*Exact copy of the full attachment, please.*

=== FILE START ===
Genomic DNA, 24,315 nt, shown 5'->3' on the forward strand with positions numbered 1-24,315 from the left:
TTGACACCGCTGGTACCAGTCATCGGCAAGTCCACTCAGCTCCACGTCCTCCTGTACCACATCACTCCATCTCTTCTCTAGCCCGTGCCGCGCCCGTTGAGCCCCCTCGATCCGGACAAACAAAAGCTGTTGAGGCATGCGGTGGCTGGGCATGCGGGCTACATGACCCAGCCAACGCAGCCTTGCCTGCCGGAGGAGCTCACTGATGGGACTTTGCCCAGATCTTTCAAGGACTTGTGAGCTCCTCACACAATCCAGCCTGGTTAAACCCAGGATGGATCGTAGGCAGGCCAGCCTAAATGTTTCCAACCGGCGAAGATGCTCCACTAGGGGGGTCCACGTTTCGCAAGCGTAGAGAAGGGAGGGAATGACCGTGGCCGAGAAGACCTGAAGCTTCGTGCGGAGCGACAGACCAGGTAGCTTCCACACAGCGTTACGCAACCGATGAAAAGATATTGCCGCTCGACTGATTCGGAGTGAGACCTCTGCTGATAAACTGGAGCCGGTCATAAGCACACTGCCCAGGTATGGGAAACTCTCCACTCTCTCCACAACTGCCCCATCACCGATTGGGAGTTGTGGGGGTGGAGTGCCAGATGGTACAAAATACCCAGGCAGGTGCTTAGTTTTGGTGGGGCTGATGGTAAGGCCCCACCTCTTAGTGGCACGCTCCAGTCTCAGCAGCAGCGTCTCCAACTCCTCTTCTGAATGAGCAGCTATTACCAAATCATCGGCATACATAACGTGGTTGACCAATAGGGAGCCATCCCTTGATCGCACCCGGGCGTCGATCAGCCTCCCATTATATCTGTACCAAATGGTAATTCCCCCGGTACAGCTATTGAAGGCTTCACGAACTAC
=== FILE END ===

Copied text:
Genomic DNA, 24,315 nt, shown 5'->3' on the forward strand with positions numbered 1-24,315 from the left:
TTGACACCGCTGGTACCAGTCATCGGCAAGTCCACTCAGCTCCACGTCCTCCTGTACCACATCACTCCATCTCTTCTCTAGCCCGTGCCGCGCCCGTTGAGCCCCCTCGATCCGGACAAACAAAAGCTGTTGAGGCATGCGGTGGCTGGGCATGCGGGCTACATGACCCAGCCAACGCAGCCTTGCCTGCCGGAGGAGCTCACTGATGGGACTTTGCCCAGATCTTTCAAGGACTTGTGAGCTCCTCACACAATCCAGCCTGGTTAAACCCAGGATGGATCGTAGGCAGGCCAGCCTAAATGTTTCCAACCGGCGAAGATGCTCCACTAGGGGGGTCCACGTTTCGCAAGCGTAGAGAAGGGAGGGAATGACCGTGGCCGAGAAGACCTGAAGCTTCGTGCGGAGCGACAGACCAGGTAGCTTCCACACAGCGTTACGCAACCGATGAAAAGATATTGCCGCTCGACTGATTCGGAGTGAGACCTCTGCTGATAAACTGGAGCCGGTCATAAGCACACTGCCCAGGTATGGGAAACTCTCCACTCTCTCCACAACTGCCCCATCACCGATTGGGAGTTGTGGGGGTGGAGTGCCAGATGGTACAAAATACCCAGGCAGGTGCTTAGTTTTGGTGGGGCTGATGGTAAGGCCCCACCTCTTAGTGGCACGCTCCAGTCTCAGCAGCAGCGTCTCCAACTCCTCTTCTGAATGAGCAGCTATTACCAAATCATCGGCATACATAACGTGGTTGACCAATAGGGAGCCATCCCTTGATCGCACCCGGGCGTCGATCAGCCTCCCATTATATCTGTACCAAATGGTAATTCCCCCGGTACAGCTATTGAAGGCTTCACGAACTAC